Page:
B-cell-related transcripts of whole aortas specifically emerged during the time window of 52–78 weeks correlating with the appearance of ATLOs. Bona fide B-cell genes, such as IgM transcripts, were induced by a factor of up to 135. In sharp contrast, young WT or young ApoE−/− aortas did not express B-cell genes as confirmed by immunohistochemistry. Furthermore, we never observed B-cells in atherosclerotic plaques either in the thoracic or abdominal aortas at any age using a variety of marker antibodies. However, as small lymph nodes lining the adventitia contained large numbers of B-cells, the FACS analyses – but not the immunohistochemical analyses – showed few B-cells indicating that the preparations of single cell suspensions from aortas were contaminated by lymph node-derived B-cells (109).

Laser capture microdissection-derived transcriptome atlases were constructed from distinct aorta tissues. Genes associated with B-cell survival, proliferation, differentiation, and activation were expressed in ATLOs including immunoglobulin genes, TACI (tnfrsf13b), B-cell activating factor receptor (tnfrsf13c), CD40 antigen (cd40), complement components (c1qb), and myD88 (68). The degree of territoriality of adventitial B-cell transcripts was high as adventitial tissues adjacent to adventitia segments that were not afflicted with atherosclerotic lesions in the intima and did not or to a much lesser extent expressed these genes. Moreover, the igj chain gene involved in somatic hypermutation of the BCR, and B-cell memory cell generation (110) was expressed at a significant level in ATLOs. Expression of B-cell-related genes in the atherosclerotic plaque versus ATLOs showed marked differences: bona fide B-cell genes showed strong expression in the adventitia versus low expression in plaques [ighm; cd19; ms4a1 (CD20), igj, and cd79a/b], whereas atherosclerotic plaques expressed inflammation-related B-cell-related genes that are expressed in B-cell target cells including macrophages. As expected from the global comparisons between WT and ApoE−/− RLNs, no differential expression of B-cell-related genes were observed though – as pointed out above – aging/senescence was significant. We determined B-cell subtypes using an improved protocol to prepare single cell suspensions for FACS analyses (109).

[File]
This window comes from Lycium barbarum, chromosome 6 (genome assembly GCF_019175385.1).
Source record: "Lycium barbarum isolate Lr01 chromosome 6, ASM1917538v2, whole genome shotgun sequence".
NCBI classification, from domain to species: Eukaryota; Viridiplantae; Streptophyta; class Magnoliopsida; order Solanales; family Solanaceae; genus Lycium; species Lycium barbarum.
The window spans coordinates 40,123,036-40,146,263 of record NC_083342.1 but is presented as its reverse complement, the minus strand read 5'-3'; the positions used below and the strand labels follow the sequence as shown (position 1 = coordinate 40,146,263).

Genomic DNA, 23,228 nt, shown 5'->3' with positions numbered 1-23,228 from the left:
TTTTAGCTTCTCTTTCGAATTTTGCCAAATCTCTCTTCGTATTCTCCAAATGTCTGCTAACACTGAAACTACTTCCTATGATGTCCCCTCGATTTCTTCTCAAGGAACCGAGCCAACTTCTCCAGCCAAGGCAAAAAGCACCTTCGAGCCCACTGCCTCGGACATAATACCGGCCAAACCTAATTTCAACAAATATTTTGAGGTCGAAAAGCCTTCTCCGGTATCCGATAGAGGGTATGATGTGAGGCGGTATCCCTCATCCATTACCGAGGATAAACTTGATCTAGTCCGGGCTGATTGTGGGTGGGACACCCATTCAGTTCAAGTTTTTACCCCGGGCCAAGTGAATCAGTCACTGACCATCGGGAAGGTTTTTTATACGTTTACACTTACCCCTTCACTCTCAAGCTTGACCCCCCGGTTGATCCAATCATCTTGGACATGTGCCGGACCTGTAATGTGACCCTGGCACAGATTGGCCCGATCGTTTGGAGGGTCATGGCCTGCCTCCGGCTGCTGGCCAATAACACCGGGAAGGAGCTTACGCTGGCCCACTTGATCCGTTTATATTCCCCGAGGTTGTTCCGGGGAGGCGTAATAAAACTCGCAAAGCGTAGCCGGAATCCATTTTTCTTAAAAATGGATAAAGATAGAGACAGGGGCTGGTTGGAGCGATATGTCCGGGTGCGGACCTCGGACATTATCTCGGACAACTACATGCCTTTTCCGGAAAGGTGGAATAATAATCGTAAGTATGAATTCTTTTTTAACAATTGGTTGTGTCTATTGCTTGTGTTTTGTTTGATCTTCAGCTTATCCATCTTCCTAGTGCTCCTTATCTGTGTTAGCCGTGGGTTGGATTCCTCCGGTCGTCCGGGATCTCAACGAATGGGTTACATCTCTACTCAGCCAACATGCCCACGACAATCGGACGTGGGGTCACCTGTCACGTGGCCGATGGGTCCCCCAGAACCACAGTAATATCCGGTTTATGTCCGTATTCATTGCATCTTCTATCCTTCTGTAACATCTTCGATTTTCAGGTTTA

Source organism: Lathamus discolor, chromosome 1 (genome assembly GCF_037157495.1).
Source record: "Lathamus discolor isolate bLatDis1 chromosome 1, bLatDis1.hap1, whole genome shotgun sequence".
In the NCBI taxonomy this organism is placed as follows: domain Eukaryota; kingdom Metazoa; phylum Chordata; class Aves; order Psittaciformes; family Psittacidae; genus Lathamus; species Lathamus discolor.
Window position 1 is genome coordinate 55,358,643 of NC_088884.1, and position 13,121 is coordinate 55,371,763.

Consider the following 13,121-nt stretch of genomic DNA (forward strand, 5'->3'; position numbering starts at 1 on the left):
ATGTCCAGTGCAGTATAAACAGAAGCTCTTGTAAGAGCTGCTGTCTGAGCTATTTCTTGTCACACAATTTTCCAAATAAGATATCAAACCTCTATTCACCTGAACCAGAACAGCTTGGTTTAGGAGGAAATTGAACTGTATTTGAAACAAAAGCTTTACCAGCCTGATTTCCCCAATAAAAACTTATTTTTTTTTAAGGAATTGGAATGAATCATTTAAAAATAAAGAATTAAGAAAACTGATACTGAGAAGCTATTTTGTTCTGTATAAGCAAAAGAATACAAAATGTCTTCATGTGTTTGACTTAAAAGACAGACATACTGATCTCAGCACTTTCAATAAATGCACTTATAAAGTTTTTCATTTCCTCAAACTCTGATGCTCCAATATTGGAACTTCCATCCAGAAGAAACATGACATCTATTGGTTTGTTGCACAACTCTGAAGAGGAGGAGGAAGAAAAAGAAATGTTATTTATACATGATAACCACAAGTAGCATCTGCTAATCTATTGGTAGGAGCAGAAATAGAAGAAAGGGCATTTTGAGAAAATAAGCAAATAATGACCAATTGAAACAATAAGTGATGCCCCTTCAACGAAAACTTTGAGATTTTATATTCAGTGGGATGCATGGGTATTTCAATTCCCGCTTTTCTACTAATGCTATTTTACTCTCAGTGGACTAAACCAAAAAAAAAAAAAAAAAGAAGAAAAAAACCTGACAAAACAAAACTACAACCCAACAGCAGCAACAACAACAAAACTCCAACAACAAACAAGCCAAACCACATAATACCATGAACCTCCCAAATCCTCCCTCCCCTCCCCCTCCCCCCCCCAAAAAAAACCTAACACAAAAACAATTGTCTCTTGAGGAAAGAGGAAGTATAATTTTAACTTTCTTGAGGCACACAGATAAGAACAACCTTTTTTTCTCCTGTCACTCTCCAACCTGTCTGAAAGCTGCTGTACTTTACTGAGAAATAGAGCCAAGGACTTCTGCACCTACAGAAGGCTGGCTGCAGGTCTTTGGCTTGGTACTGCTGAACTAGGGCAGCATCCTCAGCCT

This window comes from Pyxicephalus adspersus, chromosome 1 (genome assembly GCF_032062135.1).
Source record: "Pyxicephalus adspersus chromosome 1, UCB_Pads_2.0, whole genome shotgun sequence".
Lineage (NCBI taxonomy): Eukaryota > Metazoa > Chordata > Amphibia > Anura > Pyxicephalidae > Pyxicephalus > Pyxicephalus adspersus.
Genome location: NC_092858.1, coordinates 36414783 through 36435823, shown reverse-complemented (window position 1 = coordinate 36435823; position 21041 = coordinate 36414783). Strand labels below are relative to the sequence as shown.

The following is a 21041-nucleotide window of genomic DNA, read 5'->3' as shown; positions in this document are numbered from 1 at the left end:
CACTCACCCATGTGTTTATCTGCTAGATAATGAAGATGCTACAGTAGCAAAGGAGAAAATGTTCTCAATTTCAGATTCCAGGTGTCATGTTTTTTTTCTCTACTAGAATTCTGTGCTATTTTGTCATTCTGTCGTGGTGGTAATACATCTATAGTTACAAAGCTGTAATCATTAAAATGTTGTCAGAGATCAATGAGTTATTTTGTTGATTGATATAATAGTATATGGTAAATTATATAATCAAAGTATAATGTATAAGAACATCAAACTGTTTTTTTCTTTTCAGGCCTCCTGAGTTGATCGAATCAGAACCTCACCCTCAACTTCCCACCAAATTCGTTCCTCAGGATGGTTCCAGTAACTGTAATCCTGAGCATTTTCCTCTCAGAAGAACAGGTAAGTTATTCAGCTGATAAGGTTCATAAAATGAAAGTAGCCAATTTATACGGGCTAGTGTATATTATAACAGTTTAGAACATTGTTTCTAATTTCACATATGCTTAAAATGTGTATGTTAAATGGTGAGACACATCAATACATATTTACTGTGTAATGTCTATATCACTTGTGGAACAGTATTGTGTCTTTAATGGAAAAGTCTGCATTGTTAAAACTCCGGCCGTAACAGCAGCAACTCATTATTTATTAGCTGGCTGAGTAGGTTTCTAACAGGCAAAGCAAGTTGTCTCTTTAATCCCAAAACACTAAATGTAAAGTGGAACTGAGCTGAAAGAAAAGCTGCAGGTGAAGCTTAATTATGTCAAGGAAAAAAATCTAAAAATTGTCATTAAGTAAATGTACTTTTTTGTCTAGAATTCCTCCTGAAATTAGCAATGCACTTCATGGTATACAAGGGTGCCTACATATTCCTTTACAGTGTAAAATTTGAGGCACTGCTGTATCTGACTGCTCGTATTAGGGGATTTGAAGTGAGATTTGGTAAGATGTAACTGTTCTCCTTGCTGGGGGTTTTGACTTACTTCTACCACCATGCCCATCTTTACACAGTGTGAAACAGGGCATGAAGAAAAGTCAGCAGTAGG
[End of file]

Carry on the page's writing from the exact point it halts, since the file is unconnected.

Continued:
Heterogeneous B-Cell Subtypes in ATLOs Versus Lymph Nodes and Spleen